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To address the why part of the question, all these rules date back to the summer of 2006, when it was announced that UK security services had learnt of and foiled a plot to attack a flight from London to the US using a liquid binary explosive. That is to say a bomb made by mixing a couple of safer parts together to make a more dangerous one.

The immediate response was mostly to ban people taking any liquid whatsoever onto flights with them. This wasn't popular, especially with the duty free shops, and the rules were eventually relaxed towards the type we have today, where liquids brought through security from landside have to meet maximum volume limits, both individually (the 100ml/4 ounce limit) and in bulk (fitting into the prescribed size of bag). Sources are divided on whether this makes us significantly safer, but those are the rules, and depending on the airport and level of alertness, not obeying them might lead to complications catching your flight.

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    You've left out the part about how this plot was completely incompetent and you can't make an explosive from liquids of that volume. Or that 100g of nitroglycerine is more than enough for a good 'boom' anyway. – Carl Witthoft Sep 29 '16 at 17:36
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    The total ban on carrying any liquids at all was only ever intended as a temporary measure, while the authorities figured out what was going on and what to do about it. It's somewhat misleading to suggest that it was relaxed due to pressure from the duty free shops. – David Richerby Sep 30 '16 at 9:33
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    They banned even more than just liquid right after the plot was foiled. In the UK, EVERYTHING had to go in the hold, even handbags and carry-on luggage. The only exceptions were for things that were absolutely essential for travel and identity verification, like travel documents and a wallet. They couldn't even have a crossword puzzle in the cabin, based on reports from passengers I read in the newspaper. These restrictions were relaxed 5 days later. – Nzall Sep 30 '16 at 14:35
  • @DavidRicherby I agree that the duty free industry wasn't the only group lobbying on the issue, but given that the rules eventually introduced around the world effectively allow 3 classes of liquid on board (baby food, cosmetics under 100ml and duty free in a sealed security bag) and given that the industry does lobby, I don't think my summary is unfair. – origimbo Sep 30 '16 at 15:40
  • @origimbo I don't think there was every any chance that the entire duty-free booze industry would be closed down. – David Richerby Sep 30 '16 at 15:45
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In most flights that I've been on, there are all kinds of bags of varying size and shape. I personally use a little clear zipper bag that you get when you buy a set of small airline approved toiletries or containers.

Since you have these items organized in your carry-on, you probably have them in a bag already. If it was a clear bag, you're all set. If not, I'd still give it a try, just remember to take it out of your carry-on. Worst case is you have to go get a little baggie by the wall over there (!) and put your stuff in it. I've never seen anyone complain about the size or shape of the bag, but always the full size bottles of sunscreen, shampoo, lotion or toothpaste that people still insist on bringing. Don't be that person. Get smaller travel sized items or buy it when you get there.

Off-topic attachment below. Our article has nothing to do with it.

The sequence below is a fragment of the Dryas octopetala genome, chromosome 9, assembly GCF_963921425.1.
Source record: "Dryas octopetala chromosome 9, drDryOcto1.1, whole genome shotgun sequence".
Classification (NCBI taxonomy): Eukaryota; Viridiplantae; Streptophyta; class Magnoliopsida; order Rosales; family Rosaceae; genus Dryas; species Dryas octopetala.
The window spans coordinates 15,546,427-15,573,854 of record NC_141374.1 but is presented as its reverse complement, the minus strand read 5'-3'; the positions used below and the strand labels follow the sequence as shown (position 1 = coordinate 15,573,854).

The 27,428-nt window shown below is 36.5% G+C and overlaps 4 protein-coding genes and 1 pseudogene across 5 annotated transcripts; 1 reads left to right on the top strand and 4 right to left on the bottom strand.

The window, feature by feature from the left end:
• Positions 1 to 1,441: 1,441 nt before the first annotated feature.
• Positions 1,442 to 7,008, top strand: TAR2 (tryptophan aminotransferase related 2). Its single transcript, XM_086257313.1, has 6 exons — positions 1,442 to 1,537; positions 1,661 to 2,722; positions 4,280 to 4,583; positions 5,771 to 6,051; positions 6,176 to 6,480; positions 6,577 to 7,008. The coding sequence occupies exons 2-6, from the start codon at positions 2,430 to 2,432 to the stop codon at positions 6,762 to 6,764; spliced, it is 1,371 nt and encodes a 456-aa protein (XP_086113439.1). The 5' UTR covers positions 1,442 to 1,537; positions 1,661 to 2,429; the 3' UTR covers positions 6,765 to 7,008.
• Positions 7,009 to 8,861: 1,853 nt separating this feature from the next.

There have even been times when I forgot to take the bag out of my carry-on and didn't get stopped. And I'm a person that refuses the cancer scanner!

Basically, if you make it convenient for them to see what kind of liquids/gels/etc (usually toiletries) you're bringing with you without them having to open your bag the less hassle you'll get. If you have all the correct sizes of things, they should all pretty much fit, and again, the less hassle you'll get. Not even a second look, I guarantee.

Having to open your carry-on will just cause a delay for everyone else down the line and that's why you will want to take it out. Having items like that in your bag might also invite you to a pat down, cuz that's how we roll here now.

Happy Flying :)

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The TSA rules only apply when entering terminals in the United States, but that does include domestic connections from international arrivals.

The resealable bag is a Ziptop/Ziplock style bag. Ziploc Storage Bags - 1 qt. See this diagram by the TSA.

But I have also witnessed people with much larger bags, but clearly compliant liquid amounts.

The reason they ask for this is so the bags of 100ml liquids containers can be put through the x-ray separately, outside any luggage.

Despite the lax enforcement I've witnessed lately, you should still comply just in case.

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    Leaving from Schiphol you have to follow the European rules, 100ml per container and all of those in one 1liter bag, but the sizes are so close to the TSA (American) rules that you can follow either set of rules and the security on the other end will also accept them on your return journey. – Willeke Sep 29 '16 at 15:44
  • Sure, but the OP referred specifically to TSA rules. – Johns-305 Sep 29 '16 at 15:51
  • @Willeke Actually, I think the rules are identical. TSA just advertises it as a quart because Americans are more familiar with that and quart-sized bags are more common in the U.S. than Liter-sized ones. Just like they advertise 3 oz, when the rule is actually 100 mL. – reirab Sep 30 '16 at 3:31